Once I realized he was an ENTJ, all his seemingly whackadoodle behavior started to make sense. So two weeks ago, I sat him down and told him I wanted him to learn about the ENTJ personality type. To my surprise he seemed open to the idea. We’ve been hashing out the basics, but today he is listening to this podcast at this very moment while he is commuting. I’m trying to be low key about things, but I’m very excited to see what he thinks.

    I guess I’m posting this comment because I wanted to thank you for doing what you do. Whether my father decides to apply what he learns or not (and I think he will), I have a much better understanding of his thought processes and behavior. I can better attribute his motives and this will make my life so much better.

    But most importantly, I wanted to say to any other ENTJs who listen to this podcast, “Make time for self-reflection (Perspectives). This is especially important in your personal relationships. Let my father’s and my story serve as a cautionary tale. I know my father loves me, but he has never been able to understand/appreciate how my Exploration/Authenticity personality can get so “butt-hurt” by the things he says and does. It has hindered both of our lives and made us both unhappy. I know my father is a good man and is not consciously aware of what he has been doing. I feel sure that if he can make the time to focus on his Perspectives co-pilot process, we’ll both be better for it.

    • Charis Branson
      Reply

      Thanks Josephine! I found your story fascinating. My father was some sort of an xNTJ and he was in the habit of bulldozing everyone (I’m INFJ). In the last few months he was alive, he lived with me. I remember wishing I could be more patient with him, but he just drove me insane. Now I have a huge amount of guilt because I wish I had forced myself to be kinder.

      I think it’s awesome that you are able to gain some understanding of how your types interact. I hope he enjoyed the podcast!

  • Alyssa
    Reply

    I am a 26 year old ENTJ woman, and deeply resonated with what you discussed in this podcast. Although, I thought I might add a slight perspective shift on the last few minutes about roles being projected on female ENTJs. I would say that is true from a cultural perspective however it seems to be a problem we create. I have noticed women ENTJs are not given the opportunities to truly operate in our effective strategy giftings because we are often overlooked in favor of someone who is more outspoken. Then, to avoid being overlooked we offer premature solutions as to not be overlooked and miss on a chance to participate/contribute. This does not project well on us. This may be a personal problem as I tend to be lighter on the “J” than many, but I would be curious to hear if any other ENTJs had experienced this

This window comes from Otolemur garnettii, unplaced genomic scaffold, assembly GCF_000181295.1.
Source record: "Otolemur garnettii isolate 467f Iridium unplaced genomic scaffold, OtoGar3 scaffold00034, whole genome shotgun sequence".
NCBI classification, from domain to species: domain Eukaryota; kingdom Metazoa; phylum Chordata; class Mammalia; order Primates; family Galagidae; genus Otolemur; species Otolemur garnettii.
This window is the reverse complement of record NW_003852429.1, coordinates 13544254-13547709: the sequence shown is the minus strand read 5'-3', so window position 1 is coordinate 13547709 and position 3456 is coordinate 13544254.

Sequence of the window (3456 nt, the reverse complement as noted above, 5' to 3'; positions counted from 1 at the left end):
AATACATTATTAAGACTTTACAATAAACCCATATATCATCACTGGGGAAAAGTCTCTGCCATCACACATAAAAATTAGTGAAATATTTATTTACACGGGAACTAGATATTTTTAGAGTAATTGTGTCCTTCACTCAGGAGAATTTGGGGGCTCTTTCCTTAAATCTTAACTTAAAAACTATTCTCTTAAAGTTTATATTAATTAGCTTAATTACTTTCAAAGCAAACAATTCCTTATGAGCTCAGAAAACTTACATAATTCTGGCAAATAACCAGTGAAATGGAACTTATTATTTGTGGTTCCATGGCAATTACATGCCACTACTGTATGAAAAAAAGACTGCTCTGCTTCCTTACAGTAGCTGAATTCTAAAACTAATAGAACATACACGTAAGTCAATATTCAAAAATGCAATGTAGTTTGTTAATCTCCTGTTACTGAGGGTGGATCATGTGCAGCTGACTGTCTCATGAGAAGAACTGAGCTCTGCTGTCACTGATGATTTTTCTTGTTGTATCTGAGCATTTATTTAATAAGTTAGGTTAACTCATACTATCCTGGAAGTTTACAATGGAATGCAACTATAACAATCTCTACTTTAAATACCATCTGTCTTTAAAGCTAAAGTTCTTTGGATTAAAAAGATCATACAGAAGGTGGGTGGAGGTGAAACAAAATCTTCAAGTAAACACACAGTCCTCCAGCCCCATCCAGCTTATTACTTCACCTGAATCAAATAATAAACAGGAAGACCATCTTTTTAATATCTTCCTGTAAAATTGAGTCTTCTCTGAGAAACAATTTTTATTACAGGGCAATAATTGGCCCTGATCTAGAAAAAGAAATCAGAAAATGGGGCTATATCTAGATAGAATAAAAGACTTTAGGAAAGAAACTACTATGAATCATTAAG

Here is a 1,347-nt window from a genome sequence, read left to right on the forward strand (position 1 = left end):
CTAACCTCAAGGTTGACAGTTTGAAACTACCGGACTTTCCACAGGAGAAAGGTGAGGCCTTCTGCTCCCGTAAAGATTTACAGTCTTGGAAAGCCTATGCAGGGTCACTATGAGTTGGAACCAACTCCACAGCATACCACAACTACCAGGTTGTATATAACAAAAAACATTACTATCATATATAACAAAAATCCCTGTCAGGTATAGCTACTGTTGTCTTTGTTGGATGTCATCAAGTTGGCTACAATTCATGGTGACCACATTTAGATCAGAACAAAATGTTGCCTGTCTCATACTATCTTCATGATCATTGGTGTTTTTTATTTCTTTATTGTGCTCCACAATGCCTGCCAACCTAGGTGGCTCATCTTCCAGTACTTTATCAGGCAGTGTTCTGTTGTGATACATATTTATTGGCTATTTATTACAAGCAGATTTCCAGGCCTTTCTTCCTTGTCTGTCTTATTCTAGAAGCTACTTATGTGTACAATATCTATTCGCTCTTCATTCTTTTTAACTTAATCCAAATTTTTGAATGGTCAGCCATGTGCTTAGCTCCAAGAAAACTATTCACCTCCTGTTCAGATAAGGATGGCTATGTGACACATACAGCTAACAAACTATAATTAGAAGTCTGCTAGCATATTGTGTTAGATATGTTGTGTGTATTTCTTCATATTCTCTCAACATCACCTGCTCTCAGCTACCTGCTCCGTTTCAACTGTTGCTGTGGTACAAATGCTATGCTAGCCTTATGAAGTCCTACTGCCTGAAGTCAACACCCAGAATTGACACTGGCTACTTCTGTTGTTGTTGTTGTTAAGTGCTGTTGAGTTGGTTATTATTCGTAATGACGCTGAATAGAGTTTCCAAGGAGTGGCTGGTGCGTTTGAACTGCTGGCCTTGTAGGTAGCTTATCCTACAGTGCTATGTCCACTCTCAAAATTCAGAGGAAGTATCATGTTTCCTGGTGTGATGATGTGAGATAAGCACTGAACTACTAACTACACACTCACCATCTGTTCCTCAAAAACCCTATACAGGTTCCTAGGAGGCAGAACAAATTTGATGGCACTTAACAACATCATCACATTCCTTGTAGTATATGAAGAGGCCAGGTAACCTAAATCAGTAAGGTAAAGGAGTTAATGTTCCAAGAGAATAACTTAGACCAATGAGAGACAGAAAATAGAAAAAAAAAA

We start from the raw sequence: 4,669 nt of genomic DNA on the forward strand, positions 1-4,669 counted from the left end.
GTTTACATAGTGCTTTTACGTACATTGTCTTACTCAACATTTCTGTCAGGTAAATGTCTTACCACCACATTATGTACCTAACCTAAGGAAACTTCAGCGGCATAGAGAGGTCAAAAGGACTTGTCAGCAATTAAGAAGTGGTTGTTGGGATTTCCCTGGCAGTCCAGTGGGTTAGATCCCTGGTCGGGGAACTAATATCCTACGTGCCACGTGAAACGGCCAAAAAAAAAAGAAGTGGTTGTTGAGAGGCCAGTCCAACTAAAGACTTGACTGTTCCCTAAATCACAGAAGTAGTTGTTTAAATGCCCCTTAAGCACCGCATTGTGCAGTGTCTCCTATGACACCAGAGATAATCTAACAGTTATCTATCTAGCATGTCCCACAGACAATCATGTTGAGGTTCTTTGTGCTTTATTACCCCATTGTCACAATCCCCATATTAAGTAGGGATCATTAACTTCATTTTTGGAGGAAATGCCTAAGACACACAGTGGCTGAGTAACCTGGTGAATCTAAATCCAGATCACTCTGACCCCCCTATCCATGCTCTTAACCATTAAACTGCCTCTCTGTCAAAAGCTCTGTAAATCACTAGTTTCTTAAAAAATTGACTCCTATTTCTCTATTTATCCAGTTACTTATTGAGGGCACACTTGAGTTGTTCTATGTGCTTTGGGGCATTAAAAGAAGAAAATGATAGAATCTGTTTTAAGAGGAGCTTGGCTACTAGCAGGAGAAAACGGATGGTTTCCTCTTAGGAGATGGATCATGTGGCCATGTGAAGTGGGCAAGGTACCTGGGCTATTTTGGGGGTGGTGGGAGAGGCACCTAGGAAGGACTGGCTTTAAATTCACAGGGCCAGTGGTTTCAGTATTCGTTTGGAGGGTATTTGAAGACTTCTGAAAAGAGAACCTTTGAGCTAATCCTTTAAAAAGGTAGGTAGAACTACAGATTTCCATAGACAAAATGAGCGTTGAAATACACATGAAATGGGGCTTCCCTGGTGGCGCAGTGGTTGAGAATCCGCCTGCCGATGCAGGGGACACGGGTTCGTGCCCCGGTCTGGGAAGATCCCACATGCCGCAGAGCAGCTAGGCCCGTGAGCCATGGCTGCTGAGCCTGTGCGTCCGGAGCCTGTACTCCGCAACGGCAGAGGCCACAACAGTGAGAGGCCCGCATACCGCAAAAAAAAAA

• Fatima
    Reply

    Hi!
    I’m a 26 year old female ENTJ. Well I have a lot of questions and confusions which I’m not sure I’ll be able to communicate but here you go.
    So this would definitely sound really selfish and probably immature and unlike ENTJ, but, honestly speaking, we are obviously not robots and we do have feelings. I think the reason why I do not show feelings is that I feel very strongly about some things and once the emotions come on the outwards, I don’t know how to handle them. And well yes, I hate looking like an emotional wreck too so I just decide to never go there. I really don’t know how to deal with that. And for the selfish part, why doesn’t anyone try to understand us? :p I loved how you described how we tell people that we love them or how we ask them “do you love me?” It was SO ON POINT! But why don’t people see value in that? Doesn’t this ignorance make others more superficial? We work really hard on what really matters, and we might chill out if given the confidence that others can be trusted with it. (Oh lol! Probably sounding like a typical ENTJ) :p